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CERC order results in electricity tariffs increase by 52 paise per unit for the current fiscal across states such as Gujarat, Maharashtra, Haryana, Punjab and Rajasthan which are the procurers of electricity for this project. Photo: Priyanka Parashar/Mint
CERC order results in electricity tariffs increase by 52 paise per unit for the current fiscal across states such as Gujarat, Maharashtra, Haryana, Punjab and Rajasthan which are the procurers of electricity for this project. Photo: Priyanka Parashar/Mint

CERC bails out Tata Power, states may challenge order

The order opens door to compensation for other power projects that have run into similar problems due to a seemingly unexpected turn of circumstances

New Delhi: India’s apex power sector regulator has upheld its earlier order of a bailout package to Tata Power Co. Ltd for the electricity generated from its imported coal-based Mundra plant in Gujarat. This results in electricity tariffs increase by 52 paise per unit for the current fiscal across states such as Gujarat, Maharashtra, Haryana, Punjab and Rajasthan which are the procurers of electricity for this project.

Tata Power had approached the Central Electricity Regulatory Commission (CERC) to consider an increase in its power tariffs after customers didn’t want to pay higher charges. Coastal Gujarat Power Ltd (CGPL) had signed agreements to sell electricity generated to Gujarat, Maharashtra, Haryana, Punjab and Rajasthan at Rs2.26 per unit.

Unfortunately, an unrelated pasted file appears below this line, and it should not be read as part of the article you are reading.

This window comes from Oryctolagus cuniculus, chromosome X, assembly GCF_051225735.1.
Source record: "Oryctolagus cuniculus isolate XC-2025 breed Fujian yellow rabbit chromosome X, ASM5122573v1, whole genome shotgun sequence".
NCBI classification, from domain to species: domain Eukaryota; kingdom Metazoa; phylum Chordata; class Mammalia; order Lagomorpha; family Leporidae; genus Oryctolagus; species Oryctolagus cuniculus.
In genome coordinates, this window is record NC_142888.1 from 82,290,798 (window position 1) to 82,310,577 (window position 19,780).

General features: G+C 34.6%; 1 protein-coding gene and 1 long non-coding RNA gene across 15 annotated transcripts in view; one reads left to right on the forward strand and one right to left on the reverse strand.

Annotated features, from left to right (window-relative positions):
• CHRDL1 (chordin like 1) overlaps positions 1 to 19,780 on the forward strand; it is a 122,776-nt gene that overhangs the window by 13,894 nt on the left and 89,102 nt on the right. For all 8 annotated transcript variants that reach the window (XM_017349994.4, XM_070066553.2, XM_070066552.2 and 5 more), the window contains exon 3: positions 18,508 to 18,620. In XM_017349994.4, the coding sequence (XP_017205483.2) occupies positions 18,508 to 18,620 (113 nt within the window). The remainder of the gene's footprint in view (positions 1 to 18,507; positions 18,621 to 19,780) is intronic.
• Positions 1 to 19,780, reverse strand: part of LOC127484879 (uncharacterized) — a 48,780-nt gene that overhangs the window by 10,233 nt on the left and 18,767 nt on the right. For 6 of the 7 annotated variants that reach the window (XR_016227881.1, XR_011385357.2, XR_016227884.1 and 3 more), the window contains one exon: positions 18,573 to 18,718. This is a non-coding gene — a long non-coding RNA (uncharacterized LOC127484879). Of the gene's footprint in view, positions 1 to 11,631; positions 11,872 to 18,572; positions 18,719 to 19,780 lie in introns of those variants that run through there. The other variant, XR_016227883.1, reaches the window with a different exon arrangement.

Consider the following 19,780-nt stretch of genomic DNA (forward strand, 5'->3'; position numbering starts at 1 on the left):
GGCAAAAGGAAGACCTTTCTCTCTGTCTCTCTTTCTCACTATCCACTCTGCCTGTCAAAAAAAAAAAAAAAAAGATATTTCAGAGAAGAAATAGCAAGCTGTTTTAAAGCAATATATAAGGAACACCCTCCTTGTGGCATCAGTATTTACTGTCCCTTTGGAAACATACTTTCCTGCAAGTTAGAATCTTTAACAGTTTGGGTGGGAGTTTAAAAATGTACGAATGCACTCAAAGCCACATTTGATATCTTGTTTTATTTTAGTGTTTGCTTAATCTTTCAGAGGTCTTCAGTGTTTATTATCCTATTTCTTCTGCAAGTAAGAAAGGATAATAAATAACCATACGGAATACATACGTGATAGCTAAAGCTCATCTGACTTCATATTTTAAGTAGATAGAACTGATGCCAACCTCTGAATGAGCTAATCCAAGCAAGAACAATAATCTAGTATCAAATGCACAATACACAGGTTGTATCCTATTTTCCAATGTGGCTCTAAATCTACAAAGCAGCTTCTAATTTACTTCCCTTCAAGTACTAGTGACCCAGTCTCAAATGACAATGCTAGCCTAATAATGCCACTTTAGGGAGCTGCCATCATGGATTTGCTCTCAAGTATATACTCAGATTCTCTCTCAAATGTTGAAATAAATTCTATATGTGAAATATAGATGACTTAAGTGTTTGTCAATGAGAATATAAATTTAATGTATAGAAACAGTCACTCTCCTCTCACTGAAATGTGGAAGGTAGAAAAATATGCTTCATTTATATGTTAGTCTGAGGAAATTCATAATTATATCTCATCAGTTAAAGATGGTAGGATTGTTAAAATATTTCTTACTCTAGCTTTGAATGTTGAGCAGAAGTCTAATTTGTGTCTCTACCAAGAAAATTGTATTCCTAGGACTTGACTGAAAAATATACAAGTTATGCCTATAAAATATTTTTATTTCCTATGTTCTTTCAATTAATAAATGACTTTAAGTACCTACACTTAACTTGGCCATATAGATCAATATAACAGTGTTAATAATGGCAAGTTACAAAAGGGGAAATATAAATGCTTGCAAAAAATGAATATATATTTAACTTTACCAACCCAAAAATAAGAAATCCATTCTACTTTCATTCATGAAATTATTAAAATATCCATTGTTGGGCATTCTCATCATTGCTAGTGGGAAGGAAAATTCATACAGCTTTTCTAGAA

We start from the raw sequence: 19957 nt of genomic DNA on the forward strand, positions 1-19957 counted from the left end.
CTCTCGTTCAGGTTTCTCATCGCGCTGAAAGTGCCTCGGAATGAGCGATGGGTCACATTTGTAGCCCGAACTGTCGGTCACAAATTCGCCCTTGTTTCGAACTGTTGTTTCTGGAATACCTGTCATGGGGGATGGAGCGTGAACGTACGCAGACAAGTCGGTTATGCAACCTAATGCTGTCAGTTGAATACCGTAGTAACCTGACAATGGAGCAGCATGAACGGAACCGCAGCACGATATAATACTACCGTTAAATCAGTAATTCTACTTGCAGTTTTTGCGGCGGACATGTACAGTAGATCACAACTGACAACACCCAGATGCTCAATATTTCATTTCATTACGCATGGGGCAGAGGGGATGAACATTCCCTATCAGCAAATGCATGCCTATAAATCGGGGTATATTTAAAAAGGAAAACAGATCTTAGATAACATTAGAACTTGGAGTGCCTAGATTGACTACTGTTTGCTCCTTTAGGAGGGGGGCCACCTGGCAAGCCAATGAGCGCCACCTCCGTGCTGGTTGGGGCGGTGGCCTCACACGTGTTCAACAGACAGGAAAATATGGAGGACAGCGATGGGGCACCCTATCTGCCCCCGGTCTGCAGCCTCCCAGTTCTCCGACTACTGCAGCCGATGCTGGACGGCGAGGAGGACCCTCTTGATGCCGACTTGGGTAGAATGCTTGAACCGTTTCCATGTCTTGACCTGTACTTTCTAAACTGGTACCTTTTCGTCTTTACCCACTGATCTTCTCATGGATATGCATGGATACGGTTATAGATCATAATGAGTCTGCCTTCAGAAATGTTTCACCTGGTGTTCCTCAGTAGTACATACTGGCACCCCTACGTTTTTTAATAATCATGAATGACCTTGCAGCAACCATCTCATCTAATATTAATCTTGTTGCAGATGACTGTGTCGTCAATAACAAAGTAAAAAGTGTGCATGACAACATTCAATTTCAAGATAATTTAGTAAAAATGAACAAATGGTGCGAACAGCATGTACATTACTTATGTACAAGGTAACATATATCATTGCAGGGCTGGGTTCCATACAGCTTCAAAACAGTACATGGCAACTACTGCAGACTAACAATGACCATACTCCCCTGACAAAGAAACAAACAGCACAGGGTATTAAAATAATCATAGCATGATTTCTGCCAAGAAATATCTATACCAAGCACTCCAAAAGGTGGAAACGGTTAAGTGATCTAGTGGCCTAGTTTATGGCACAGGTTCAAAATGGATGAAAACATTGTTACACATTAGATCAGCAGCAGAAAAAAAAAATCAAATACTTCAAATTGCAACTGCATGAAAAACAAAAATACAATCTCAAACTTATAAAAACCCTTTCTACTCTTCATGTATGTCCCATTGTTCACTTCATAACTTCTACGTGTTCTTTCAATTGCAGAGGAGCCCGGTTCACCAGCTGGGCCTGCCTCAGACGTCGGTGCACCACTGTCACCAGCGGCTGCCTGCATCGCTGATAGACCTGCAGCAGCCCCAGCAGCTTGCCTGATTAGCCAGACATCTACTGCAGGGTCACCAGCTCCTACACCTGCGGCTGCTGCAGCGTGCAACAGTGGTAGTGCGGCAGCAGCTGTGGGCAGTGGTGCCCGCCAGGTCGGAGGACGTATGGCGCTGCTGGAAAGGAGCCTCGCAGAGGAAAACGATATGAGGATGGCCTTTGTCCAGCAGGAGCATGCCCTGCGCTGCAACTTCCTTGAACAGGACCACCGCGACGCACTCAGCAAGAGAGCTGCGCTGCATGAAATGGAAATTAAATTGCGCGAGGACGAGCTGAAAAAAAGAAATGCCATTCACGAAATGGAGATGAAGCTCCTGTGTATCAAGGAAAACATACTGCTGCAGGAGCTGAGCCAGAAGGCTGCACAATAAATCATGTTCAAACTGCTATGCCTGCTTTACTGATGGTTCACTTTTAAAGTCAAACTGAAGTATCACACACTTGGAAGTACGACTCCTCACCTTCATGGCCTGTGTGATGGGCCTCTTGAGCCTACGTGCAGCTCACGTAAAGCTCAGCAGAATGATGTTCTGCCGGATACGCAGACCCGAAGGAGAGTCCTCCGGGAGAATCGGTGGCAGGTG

In an order dated Friday, that has far reaching implications for the Indian power sector, the CERC ruled that the company will be allowed to temporarily increase tariffs to compensate for the additional fuel costs it is incurring on account of coal imports becoming expensive when the Indonesian government in 2012 started levying higher royalty and income tax, affecting the financial viability of the project. The position will be reviewed after 3 years.

The order is significant as it opens the door to compensation for other power projects that have run into similar problems due to a seemingly unexpected turn of circumstances, especially with respect to fuel costs.

However, state utilities may approach the Appellate Tribunal for Electricity against the order.

“The tariffs will go up. We had raised a lot of objections. Nothing stops us. We can very much go for an appeal," said a senior Maharashtra government official requesting anonymity.